# Interpolation of operators

Obtaining from known properties of an operator in two or more spaces conclusions as to the properties of this operator in spaces that are in a certain sense intermediate. A Banach pair $ A , B $
is a pair of Banach spaces (cf. Banach space) that are algebraically and continuously imbedded in a separable linear topological space $ \mathfrak A $.
One introduces the norm

$$ \| x \| _ {A \cap B } = \ \max \{ \| x \| _ {A} , \| x \| _ {B} \} $$

on the intersection $ A \cap B $; on the arithmetical sum $ A + B $ the norm

$$ \| x \| _ {A+} B = \ \inf _ {x = u + v } \{ \| u \| _ {A} + \| v \| _ {B} \} $$

is introduced. The spaces $ A \cap B $ and $ A + B $ are Banach spaces. A Banach space $ E $ is said to be intermediate for the pair $ A , B $ if $ A \cap B \subset E \subset A + B $.

A linear mapping $ T $, acting from $ A + B $ into $ C + D $, is called a bounded operator from the pair $ A , B $ into the pair $ C , D $ if its restriction to $ A $( respectively, $ B $) is a bounded operator from $ A $ into $ C $( respectively, from $ B $ into $ D $). A triple of spaces $ \{ A , B , E \} $ is called an interpolation triple relative to the triple $ \{ C , D , F \} $, where $ E $ is intermediate for $ A , B $( respectively, $ F $ is intermediate for $ C , D $), if every bounded operator from $ A , B $ into $ C , D $ maps $ E $ into $ F $. If $ A = C $, $ B = D $, $ E = F $, then $ E $ is called an interpolation space between $ A $ and $ B $. For interpolation triples there exists a constant $ c $ such that

$$ \| T \| _ {E \rightarrow F } \leq c \max \{ \| T \| _ {A \rightarrow C } , \| T \| _ {B \rightarrow D } \} . $$

The first interpolation theorem was obtained by M. Riesz (1926): The triple $ \{ L _ {p _ {0} } , L _ {p _ {1} } , L _ {p _ \theta } \} $ is an interpolation triple for $ \{ L _ {q _ {0} } , L _ {q _ {1} } , L _ {q _ \theta } \} $ if $ 1 \leq p _ {0} , p _ {1} , q _ {0} , q _ {1} \leq \infty $ and if for a certain $ \theta \in ( 0 , 1 ) $,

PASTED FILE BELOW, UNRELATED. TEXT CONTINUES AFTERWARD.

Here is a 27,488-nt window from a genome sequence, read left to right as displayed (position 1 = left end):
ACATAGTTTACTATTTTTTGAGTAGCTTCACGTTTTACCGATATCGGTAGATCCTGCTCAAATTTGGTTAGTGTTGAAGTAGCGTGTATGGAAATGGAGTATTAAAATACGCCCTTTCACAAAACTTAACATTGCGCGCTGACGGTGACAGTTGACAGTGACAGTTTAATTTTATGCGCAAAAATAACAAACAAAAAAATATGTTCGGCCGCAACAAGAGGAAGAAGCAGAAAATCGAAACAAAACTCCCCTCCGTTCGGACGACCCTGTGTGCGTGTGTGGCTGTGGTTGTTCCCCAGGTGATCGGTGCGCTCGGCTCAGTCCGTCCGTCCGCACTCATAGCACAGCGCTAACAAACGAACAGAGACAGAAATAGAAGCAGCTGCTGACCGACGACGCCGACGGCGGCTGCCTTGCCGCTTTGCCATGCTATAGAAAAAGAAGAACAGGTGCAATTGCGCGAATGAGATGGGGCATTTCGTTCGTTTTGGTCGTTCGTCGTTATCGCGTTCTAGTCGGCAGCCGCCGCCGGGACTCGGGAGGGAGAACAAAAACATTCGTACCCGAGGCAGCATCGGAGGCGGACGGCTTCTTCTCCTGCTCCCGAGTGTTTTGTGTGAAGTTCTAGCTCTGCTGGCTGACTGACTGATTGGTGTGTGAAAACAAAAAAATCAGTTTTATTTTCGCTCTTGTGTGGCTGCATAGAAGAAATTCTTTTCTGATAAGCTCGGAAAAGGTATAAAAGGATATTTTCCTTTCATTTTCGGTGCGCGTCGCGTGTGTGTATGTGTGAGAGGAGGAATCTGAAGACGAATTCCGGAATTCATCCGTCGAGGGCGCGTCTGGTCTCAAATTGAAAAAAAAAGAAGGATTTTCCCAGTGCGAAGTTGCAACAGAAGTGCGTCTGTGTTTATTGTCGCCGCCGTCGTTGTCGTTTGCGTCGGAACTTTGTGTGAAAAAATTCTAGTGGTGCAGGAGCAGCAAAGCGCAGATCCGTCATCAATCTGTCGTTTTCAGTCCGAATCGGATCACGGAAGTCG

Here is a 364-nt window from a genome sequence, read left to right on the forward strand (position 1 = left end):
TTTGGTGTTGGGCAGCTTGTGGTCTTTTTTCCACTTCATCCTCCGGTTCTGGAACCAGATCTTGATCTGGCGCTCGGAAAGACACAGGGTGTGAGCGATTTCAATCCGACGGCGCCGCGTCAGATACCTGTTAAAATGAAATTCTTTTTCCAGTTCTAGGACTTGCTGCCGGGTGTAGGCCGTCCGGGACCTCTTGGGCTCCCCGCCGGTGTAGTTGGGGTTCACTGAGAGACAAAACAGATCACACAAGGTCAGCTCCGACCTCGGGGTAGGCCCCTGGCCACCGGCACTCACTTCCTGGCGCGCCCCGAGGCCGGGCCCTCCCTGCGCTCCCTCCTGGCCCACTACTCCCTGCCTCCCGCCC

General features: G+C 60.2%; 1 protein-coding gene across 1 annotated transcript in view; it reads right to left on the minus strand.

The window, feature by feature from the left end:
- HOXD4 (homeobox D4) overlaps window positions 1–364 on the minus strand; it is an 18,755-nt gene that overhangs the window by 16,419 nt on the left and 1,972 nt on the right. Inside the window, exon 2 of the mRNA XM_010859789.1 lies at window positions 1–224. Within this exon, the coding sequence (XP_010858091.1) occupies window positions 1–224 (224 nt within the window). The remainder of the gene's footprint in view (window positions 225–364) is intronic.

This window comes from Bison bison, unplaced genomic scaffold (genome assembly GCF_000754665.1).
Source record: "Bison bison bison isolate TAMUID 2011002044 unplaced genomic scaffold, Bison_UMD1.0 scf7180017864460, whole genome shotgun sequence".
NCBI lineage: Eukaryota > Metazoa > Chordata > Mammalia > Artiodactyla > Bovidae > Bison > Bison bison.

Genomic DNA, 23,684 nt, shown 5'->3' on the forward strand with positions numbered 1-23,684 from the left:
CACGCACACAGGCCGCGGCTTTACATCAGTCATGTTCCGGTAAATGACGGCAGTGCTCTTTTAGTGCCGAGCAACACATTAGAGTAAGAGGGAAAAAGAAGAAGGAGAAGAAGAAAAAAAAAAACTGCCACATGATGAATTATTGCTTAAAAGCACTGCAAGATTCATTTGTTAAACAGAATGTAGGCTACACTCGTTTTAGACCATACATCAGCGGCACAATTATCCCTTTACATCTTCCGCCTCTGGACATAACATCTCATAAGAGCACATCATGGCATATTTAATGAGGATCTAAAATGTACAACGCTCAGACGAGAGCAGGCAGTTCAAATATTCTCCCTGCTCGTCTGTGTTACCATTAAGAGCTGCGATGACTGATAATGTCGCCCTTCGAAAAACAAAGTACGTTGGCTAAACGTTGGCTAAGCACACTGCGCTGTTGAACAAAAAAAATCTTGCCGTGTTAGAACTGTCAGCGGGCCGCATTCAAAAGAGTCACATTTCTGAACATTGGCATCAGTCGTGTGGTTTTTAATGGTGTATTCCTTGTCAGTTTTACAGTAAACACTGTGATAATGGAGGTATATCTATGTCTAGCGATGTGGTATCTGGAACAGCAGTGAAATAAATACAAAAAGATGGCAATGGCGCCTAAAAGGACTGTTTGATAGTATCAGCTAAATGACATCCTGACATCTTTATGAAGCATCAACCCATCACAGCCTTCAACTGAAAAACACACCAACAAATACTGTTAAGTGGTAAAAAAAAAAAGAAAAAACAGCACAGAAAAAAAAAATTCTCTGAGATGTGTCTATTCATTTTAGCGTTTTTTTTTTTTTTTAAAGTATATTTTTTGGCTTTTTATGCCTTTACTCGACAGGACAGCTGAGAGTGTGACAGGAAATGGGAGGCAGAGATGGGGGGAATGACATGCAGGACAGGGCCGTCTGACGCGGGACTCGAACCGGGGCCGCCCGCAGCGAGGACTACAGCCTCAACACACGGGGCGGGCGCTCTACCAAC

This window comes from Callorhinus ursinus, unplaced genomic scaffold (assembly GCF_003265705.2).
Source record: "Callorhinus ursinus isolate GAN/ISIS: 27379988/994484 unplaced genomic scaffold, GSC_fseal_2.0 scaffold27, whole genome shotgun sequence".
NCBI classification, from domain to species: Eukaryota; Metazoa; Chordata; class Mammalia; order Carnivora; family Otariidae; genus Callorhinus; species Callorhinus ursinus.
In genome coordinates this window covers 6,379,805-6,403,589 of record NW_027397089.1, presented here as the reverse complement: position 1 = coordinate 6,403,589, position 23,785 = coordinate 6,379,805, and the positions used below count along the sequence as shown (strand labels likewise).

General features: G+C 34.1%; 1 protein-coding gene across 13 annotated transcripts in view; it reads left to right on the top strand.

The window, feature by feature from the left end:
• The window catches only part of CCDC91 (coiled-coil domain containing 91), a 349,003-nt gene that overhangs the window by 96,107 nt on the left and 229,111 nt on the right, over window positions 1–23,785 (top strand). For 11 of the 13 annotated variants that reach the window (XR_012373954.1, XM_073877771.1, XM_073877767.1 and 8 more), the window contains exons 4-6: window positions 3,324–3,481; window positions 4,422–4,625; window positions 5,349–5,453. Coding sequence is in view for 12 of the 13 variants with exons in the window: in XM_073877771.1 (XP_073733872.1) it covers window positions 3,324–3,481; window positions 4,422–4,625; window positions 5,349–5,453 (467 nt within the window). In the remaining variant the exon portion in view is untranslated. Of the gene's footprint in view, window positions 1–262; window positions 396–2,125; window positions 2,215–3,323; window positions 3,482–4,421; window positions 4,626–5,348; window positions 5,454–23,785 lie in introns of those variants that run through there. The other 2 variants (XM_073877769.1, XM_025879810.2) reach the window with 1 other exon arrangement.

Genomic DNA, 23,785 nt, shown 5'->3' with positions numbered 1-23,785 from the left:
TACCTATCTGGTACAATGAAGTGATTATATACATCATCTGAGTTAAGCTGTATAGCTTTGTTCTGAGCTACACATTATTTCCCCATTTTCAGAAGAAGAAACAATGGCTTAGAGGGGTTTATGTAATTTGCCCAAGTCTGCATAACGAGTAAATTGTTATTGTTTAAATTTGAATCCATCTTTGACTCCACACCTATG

$$ \tag{1 } \frac{1}{p} _ \theta = \frac{1 - \theta }{p _ {0} } + \frac \theta {p _ {1} } ,\ \ \frac{1}{q} _ \theta = \ \frac{1 - \theta }{q _ {0} } + \frac \theta {q _ {1} } . $$

The measures in the listed spaces may be different for each triple. Analogues of these theorems for other classes of families of spaces need not hold; e.g., $ C ^ {1} ( 0 , 1 ) $ is not an interpolation space between $ C ( 0 , 1 ) $ and $ C ^ {2} ( 0 , 1 ) $.

An interpolation functor $ F $ is a functor that assigns to each Banach pair $ A , B $ an intermediate space $ F ( A , B ) $, where, moreover, for any two Banach pairs $ A , B $ and $ C , D $, the triples $ \{ A , B , F ( A , B ) \} $ and $ \{ C , D , F ( C , D ) \} $ are interpolation for each other. There is a number of methods for constructing interpolation functors. Two of these gained the largest number of applications.

## Contents

## Peetre's $ K $-method.

For a Banach pair $ A , B $ one constructs the functional

$$ K ( t , x ) = \ \inf _ {x = u + v } \{ \| u \| _ {A} + t \| v \| _ {B} \} , $$

which is equivalent to the norm in $ A + B $ for each $ t $. A Banach space $ G $ of measurable functions on the semi-axis is called an ideal space if $ | f( t) | \leq | g ( t) | $ almost-everywhere on $ ( 0 , \infty ) $ and $ g \in G $ imply $ f \in G $ and $ \| f \| _ {G} \leq \| g \| _ {G} $. One considers all elements $ x $ from $ A + B $ for which $ K ( t , x ) \in G $. They form the Banach space $ ( A , B ) _ {G} ^ {K} $ with the norm $ \| x \| _ {( A , B ) _ {G} ^ {K} } = \| K ( t , x ) \| _ {G} $. The space $ ( A, B ) _ {G} ^ {K} $ is non-empty and is intermediate for $ A , B $ if and only if the function $ \min \{ t , 1 \} $ belongs to $ G $. In this case $ F ( A , B ) = ( A , B ) _ {G} ^ {K} $ is an interpolation functor. For some Banach pairs the function $ K ( t , x ) $ can be computed. This makes it possible to constructive effectively interpolation spaces. For $ L _ {1} , L _ \infty $:

$$ K ( t , x ) = \ \int\limits _ { 0 } ^ { 1 } x ^ {*} ( \tau ) d \tau , $$

where $ x ^ {*} ( t) $ is a non-increasing right-continuous function on $ ( 0, \infty ) $ that is equi-measurable with the function $ x $. For $ C , C ^ {1} $:

$$ K ( t , x ) = \frac{1}{2} \widehat \omega ( 2 t , x ) , $$

where $ \omega ( t , x ) $ is the modulus of continuity (cf. Continuity, modulus of) of the function $ x $, and the sign $ \widehat{ {}} $ denotes transition to the least convex majorant on $ ( 0 , \infty ) $. For $ L _ {p} ( \mathbf R ^ {n} ) , W _ {p} ^ {l} ( \mathbf R ^ {n} ) $( a Sobolev space),